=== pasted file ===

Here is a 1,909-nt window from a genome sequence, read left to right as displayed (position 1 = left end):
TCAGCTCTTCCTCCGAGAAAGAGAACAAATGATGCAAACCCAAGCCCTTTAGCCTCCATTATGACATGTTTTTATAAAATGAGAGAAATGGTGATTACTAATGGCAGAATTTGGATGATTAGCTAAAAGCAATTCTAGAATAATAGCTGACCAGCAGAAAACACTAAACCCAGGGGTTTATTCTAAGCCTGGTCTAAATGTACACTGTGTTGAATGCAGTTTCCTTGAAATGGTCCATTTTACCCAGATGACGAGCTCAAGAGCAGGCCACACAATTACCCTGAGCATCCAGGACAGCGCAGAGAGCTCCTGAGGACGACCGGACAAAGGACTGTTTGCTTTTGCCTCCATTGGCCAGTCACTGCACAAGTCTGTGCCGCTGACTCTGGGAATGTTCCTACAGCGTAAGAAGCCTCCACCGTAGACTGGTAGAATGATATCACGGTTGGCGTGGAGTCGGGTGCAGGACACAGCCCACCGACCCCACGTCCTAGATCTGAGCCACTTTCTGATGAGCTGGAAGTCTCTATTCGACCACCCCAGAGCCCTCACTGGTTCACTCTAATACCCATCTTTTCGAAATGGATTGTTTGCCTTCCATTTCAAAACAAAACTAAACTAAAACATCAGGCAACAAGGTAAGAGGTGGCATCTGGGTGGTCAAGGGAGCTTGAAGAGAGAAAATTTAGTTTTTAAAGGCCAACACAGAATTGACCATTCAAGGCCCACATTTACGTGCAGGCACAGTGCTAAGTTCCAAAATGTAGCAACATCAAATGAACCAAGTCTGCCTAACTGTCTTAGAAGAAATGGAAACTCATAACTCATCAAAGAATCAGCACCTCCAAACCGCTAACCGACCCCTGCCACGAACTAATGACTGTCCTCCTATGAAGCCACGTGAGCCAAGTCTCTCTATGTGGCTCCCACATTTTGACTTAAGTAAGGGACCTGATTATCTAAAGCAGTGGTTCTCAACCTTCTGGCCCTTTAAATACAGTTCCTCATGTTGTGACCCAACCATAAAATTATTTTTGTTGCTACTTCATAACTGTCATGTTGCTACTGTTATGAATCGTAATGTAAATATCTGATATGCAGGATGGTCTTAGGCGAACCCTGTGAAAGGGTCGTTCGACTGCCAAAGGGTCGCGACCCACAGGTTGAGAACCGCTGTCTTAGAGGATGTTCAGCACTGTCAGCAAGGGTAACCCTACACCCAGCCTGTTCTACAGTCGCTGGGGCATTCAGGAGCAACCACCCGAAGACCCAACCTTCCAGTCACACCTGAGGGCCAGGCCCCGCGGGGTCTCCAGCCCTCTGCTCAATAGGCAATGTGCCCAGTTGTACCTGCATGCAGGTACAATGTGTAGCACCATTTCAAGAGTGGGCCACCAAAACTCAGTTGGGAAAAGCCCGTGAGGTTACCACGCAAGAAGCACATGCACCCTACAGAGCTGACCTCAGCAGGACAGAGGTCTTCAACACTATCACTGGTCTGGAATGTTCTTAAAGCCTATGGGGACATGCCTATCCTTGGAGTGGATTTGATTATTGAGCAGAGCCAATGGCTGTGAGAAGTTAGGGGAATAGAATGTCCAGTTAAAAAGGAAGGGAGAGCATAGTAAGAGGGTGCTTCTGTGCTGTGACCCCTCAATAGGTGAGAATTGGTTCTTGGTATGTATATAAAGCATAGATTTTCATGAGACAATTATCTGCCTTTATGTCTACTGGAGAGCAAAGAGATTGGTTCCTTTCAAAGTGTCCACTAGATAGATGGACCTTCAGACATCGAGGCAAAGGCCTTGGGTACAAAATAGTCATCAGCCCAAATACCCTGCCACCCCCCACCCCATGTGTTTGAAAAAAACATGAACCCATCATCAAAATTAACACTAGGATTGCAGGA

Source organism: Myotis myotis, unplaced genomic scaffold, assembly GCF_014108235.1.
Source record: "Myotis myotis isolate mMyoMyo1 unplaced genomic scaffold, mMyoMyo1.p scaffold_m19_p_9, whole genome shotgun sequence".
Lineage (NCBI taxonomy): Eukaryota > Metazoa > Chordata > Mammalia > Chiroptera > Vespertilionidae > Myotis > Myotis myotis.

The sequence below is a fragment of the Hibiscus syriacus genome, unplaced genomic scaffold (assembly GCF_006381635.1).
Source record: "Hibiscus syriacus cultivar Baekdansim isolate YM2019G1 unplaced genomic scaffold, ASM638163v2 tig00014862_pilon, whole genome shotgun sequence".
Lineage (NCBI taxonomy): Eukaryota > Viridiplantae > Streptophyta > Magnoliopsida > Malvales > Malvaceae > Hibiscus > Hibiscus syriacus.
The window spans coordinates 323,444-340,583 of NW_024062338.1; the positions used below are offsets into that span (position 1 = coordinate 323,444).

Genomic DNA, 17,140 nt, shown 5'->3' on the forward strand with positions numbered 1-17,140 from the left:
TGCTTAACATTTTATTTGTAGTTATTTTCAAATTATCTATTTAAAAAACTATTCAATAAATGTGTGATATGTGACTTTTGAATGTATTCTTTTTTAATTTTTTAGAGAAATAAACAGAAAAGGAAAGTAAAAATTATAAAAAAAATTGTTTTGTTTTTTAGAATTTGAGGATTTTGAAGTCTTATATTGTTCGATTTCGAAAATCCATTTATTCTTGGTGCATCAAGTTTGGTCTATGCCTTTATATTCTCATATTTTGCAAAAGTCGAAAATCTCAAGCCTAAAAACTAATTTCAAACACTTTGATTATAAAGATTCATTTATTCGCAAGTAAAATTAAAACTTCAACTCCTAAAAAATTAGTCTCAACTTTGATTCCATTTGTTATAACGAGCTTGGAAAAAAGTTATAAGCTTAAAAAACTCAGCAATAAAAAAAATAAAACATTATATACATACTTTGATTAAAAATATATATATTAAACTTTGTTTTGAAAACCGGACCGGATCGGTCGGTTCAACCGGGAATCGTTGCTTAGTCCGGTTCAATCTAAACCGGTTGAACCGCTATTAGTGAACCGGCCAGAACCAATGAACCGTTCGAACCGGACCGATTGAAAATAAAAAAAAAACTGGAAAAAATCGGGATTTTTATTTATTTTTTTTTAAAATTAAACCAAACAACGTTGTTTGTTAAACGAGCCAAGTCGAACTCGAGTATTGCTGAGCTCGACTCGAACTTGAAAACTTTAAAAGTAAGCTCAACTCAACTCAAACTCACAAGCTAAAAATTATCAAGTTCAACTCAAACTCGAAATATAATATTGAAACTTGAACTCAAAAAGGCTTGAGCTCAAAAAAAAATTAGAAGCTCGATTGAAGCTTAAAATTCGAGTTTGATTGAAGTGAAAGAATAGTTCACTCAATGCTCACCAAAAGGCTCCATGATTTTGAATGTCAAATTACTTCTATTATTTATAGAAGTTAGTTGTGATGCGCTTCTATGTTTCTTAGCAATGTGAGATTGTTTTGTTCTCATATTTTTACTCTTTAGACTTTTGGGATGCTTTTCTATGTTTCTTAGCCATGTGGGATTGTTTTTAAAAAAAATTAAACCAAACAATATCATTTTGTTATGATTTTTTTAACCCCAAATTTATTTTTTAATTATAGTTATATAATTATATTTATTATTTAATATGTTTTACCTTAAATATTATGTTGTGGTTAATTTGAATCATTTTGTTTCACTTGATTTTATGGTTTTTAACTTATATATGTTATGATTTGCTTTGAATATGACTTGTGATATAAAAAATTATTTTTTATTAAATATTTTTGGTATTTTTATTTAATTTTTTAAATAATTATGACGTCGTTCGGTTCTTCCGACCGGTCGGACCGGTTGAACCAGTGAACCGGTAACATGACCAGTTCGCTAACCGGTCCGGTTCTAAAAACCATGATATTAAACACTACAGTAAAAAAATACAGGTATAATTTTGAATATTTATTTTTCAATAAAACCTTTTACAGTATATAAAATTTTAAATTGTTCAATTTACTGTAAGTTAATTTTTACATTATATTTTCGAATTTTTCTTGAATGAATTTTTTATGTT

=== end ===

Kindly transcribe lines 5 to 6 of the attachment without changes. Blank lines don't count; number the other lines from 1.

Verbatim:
Lineage (NCBI taxonomy): Eukaryota > Metazoa > Chordata > Mammalia > Chiroptera > Vespertilionidae > Myotis > Myotis myotis.

The sequence below is a fragment of the Hibiscus syriacus genome, unplaced genomic scaffold (assembly GCF_006381635.1).